Building Infant Language Skills: 101 First Words FREE ebook Download
If you talk to parents of young children, you’ll likely hear that becoming a parent is one of the most rewarding, yet also most challenging parts of their life thus far. Learning how to shift from taking care of yourself, to taking care of another tiny human is a lot to figure out and can be overwhelming at times. And it’s not enough to keep these little monsters alive, we’re also tasked with helping them grow!
As parents, we're also responsible for teaching them about our world, to develop their curious minds, and help them become kind, empathetic human beings. It’s a lot, we know. We're parents too.
And we’re here to help. That’s why we’re giving you our free PDF download version of 101 First Words. Yes, really FREE. That's because we can all use a little help to make life with young kids easier. So here you go!
Yours to keep, (and share!)
There are so many important aspects of raising an infant or toddler that costs parents both time and money, but to be different, we’ve created a free resource that you can download to help make spending time with your little one a little bit easier.
We’re super excited to share our FREE e-book of 101 First Words.
Feel free to download, print, and share with friends and use this resource as a tool to help build your child’s vocabulary together at home, or with their caregivers, friends and family.
Why is language development important?
Language development is a critical step in an infant’s cognitive development and it is widely impacted by their environment. Beginning at birth, a baby is constantly listening to the language they hear around them, and the more they are exposed to words and language, the more opportunities it gives them to practice.
You can never read too much to an infant, and the earlier you start, the more of a head start they have. It’s also one of the reasons that we include an activity for “Reading Time,” in our Curious Baby Activity Set.
It starts at birth
Infant communication starts from day one. When they are just hours old, babies communicate with us through grunts and cries. They tell us if they are hungry or in pain or even if they are uncomfortable. We know these sounds as the very first things we hear after birth and its innate.
However, as they grow, their eye-sight begins to improve and soon they will begin to look up at their parents and/or caregivers' faces and begin to try out your expressions. You may be surprised how quickly your baby may mimic simple facial reactions such as sticking out your tongue and smiling!
How does an infant's vocabulary develop?
Around ages 2-3 months, your baby may begin to make some cooing sounds to communicate pleasure, surprise or excitement. And by 3-4 months, they will start to add more verbal sounds to the mix. You may hear things like “gaga” around 4-6 months coming from your baby as they experiment with mixing sounds.
“By age 5 months, babies are learning the musical sound and speech patterns of their caregiver's native language, which is the language they hear the most. As they continue to practice making sounds, they will begin imitating their first sound patterns.” Source 1
Over the next few months, your baby may be using non-verbal cues to communicate as well. Many parents and caregivers choose to try and teach some basic sign-language to help their baby describe their needs and wants before they can talk. Sign language can make events like mealtimes go a lot smoother for both of you, and it's also we've included a few of the easiest signs in our Curious Baby Activity Set).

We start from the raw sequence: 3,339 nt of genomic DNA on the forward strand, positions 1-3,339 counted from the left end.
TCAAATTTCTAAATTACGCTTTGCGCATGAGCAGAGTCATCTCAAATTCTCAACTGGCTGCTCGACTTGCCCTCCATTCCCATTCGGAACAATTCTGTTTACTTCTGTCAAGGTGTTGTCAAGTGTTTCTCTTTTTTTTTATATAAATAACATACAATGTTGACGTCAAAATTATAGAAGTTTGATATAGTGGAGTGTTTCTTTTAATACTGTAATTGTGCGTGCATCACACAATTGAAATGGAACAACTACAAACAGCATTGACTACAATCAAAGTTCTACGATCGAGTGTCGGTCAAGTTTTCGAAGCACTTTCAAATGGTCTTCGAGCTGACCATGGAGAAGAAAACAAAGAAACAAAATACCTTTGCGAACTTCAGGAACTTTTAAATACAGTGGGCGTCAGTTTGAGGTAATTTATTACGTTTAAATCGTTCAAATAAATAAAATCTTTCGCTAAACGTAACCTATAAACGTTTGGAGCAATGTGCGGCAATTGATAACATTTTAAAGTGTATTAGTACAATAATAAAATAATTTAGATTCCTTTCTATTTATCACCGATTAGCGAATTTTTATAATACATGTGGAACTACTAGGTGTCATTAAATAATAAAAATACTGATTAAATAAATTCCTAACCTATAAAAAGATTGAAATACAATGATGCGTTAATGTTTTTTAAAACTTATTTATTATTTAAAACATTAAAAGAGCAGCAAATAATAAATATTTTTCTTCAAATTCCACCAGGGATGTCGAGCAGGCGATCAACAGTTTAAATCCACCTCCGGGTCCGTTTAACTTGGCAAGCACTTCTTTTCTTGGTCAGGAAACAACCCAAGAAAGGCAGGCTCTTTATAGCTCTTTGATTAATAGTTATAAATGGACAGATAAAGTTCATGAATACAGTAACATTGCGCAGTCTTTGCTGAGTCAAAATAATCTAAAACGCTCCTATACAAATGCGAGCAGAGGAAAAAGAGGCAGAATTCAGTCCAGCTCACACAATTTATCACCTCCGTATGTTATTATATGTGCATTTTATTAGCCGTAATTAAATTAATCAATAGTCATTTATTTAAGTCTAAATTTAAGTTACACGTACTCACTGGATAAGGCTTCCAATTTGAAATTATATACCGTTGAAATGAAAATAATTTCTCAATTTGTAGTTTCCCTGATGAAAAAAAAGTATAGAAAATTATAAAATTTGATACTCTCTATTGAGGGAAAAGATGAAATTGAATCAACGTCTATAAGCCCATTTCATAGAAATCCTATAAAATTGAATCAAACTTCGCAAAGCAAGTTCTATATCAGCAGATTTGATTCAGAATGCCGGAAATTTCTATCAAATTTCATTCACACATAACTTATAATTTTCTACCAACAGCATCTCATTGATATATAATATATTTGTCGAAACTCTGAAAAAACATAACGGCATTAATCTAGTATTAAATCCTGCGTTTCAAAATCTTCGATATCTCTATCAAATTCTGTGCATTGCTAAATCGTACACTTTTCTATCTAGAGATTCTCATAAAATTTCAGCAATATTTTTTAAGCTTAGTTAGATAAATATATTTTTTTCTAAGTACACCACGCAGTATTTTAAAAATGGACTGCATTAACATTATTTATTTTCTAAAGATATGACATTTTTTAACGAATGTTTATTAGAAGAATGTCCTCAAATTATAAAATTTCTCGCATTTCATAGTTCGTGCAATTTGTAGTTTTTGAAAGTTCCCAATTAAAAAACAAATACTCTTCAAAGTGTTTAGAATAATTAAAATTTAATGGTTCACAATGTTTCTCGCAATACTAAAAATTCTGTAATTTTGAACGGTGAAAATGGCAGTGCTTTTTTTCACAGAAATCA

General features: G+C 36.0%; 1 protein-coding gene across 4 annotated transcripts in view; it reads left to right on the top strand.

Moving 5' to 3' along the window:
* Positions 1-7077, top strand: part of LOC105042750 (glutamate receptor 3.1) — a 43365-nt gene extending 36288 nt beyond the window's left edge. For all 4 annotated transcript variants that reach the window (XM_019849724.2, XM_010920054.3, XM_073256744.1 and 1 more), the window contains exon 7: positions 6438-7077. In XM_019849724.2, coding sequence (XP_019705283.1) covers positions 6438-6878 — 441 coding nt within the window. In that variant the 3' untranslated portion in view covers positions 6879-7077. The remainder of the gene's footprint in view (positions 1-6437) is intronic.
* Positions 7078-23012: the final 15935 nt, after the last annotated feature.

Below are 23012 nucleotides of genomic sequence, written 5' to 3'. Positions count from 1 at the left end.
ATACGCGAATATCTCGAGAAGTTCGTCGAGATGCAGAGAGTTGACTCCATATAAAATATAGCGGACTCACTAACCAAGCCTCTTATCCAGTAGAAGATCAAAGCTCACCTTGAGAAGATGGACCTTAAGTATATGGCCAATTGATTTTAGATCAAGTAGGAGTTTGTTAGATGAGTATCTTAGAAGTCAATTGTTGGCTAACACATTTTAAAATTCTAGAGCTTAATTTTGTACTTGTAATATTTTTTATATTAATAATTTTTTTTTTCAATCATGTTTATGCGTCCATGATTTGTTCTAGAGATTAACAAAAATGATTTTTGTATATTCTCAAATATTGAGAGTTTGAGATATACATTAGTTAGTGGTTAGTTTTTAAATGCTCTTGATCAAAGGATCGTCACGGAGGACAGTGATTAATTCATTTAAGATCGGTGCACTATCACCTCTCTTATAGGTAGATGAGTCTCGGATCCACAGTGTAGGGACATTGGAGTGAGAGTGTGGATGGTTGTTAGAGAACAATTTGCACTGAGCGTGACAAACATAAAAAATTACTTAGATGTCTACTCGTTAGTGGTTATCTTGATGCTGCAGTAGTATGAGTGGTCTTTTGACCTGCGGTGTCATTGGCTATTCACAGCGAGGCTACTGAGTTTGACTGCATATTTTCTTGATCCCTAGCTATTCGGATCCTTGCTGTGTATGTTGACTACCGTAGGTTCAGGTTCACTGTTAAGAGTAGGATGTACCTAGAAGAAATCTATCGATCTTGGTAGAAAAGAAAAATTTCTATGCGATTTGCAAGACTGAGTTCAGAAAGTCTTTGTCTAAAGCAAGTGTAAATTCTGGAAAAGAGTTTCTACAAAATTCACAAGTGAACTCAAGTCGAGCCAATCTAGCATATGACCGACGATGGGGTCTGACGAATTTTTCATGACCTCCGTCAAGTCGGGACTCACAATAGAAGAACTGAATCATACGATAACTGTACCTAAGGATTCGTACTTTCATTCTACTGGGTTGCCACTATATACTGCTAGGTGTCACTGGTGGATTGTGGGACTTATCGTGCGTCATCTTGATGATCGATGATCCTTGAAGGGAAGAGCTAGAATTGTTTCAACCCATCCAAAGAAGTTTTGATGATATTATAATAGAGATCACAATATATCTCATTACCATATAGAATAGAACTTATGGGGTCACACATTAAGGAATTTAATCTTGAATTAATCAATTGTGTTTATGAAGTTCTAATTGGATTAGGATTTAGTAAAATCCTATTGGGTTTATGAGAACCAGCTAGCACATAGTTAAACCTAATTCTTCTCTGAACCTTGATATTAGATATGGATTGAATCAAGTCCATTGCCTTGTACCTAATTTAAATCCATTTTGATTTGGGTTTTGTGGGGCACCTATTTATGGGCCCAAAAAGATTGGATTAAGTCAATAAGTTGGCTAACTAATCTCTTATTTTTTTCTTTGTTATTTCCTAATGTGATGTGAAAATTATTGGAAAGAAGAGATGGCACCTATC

“Around age 6 months, they begin to babble. This allows them to connect consonant sounds with vowel sounds in ways that are used in their native language to make distinguishable syllables. Babbling allows children to imitate the sentence length, intonation, and rhythm of adult speech as they begin to learn how to form verbal thoughts.”
And near the 9-12 month mark, your baby will begin to put together everything that they’ve observed and heard thus far to lead up to their first “real” words, such as “mama” or “dada”. How exciting, right?
Research benefits of Reading to Children
Children learn language before they understand that words have a meaning at all. When you read books to them, not only are their brains developing, but they are beginning to build social skills as well through the sights and sounds that you produce. From the intonation in your voice, to the expressions that you make, to pointing and touching the pages, it all works together to help your baby build their emotional awareness and cognitive ability.
“One study found that kindergarten children who were read to at least three times a week had a “significantly greater phonemic awareness than did children who were read to less often.” And the landmark Becoming a Nation of Readers report from 1985 concluded that “the single most important activity for building knowledge for their eventual success in reading is reading aloud to children.” Source 2
→ Download our 101 First Words e-book
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Let us know what you think
We’re on a mission to provide simple, accessible and fun developmental activities to parents and caregivers—and we thank you for letting us play a part in your child’s growth.
We hope you enjoyed this free resource to help build your child’s vocabulary skills. If you enjoyed using it, please leave us a note in the comments below. And if you have any other ideas for resources we can build for you, send us a note anytime at firstname.lastname@example.org.
There's more too
If you enjoyed this free 101 First Words Download, there’s tons more where they came from. Grab your own copy of Curious Baby Activity Cards for 40+ activities that you can do at home with your baby from birth to 12 months.
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I really interested in this book and want to read it